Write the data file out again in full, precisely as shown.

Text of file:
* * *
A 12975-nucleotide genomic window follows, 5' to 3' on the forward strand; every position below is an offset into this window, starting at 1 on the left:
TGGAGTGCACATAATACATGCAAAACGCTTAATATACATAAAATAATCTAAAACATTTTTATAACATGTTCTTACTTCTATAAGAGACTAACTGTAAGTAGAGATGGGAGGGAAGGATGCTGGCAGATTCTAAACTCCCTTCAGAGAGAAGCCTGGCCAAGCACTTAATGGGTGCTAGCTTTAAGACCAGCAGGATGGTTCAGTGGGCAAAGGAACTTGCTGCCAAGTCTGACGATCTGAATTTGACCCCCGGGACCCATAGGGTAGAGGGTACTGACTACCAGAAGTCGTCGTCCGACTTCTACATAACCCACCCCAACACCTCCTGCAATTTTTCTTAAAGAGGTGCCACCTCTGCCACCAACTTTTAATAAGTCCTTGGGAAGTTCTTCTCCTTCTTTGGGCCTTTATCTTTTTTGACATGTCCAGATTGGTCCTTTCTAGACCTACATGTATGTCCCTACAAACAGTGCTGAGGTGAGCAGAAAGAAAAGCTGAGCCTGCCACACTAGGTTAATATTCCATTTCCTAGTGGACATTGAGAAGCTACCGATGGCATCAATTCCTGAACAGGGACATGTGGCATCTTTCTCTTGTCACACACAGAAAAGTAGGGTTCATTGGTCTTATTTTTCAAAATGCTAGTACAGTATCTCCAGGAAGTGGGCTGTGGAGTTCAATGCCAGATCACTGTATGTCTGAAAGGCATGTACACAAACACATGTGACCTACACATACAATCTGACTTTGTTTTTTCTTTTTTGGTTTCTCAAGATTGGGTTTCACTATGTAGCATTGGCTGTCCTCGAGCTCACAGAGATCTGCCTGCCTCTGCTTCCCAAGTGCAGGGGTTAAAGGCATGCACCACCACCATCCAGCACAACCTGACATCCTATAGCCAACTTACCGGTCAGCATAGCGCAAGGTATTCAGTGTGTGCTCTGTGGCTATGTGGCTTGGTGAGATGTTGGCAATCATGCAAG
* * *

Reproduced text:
A 12975-nucleotide genomic window follows, 5' to 3' on the forward strand; every position below is an offset into this window, starting at 1 on the left:
TGGAGTGCACATAATACATGCAAAACGCTTAATATACATAAAATAATCTAAAACATTTTTATAACATGTTCTTACTTCTATAAGAGACTAACTGTAAGTAGAGATGGGAGGGAAGGATGCTGGCAGATTCTAAACTCCCTTCAGAGAGAAGCCTGGCCAAGCACTTAATGGGTGCTAGCTTTAAGACCAGCAGGATGGTTCAGTGGGCAAAGGAACTTGCTGCCAAGTCTGACGATCTGAATTTGACCCCCGGGACCCATAGGGTAGAGGGTACTGACTACCAGAAGTCGTCGTCCGACTTCTACATAACCCACCCCAACACCTCCTGCAATTTTTCTTAAAGAGGTGCCACCTCTGCCACCAACTTTTAATAAGTCCTTGGGAAGTTCTTCTCCTTCTTTGGGCCTTTATCTTTTTTGACATGTCCAGATTGGTCCTTTCTAGACCTACATGTATGTCCCTACAAACAGTGCTGAGGTGAGCAGAAAGAAAAGCTGAGCCTGCCACACTAGGTTAATATTCCATTTCCTAGTGGACATTGAGAAGCTACCGATGGCATCAATTCCTGAACAGGGACATGTGGCATCTTTCTCTTGTCACACACAGAAAAGTAGGGTTCATTGGTCTTATTTTTCAAAATGCTAGTACAGTATCTCCAGGAAGTGGGCTGTGGAGTTCAATGCCAGATCACTGTATGTCTGAAAGGCATGTACACAAACACATGTGACCTACACATACAATCTGACTTTGTTTTTTCTTTTTTGGTTTCTCAAGATTGGGTTTCACTATGTAGCATTGGCTGTCCTCGAGCTCACAGAGATCTGCCTGCCTCTGCTTCCCAAGTGCAGGGGTTAAAGGCATGCACCACCACCATCCAGCACAACCTGACATCCTATAGCCAACTTACCGGTCAGCATAGCGCAAGGTATTCAGTGTGTGCTCTGTGGCTATGTGGCTTGGTGAGATGTTGGCAATCATGCAAG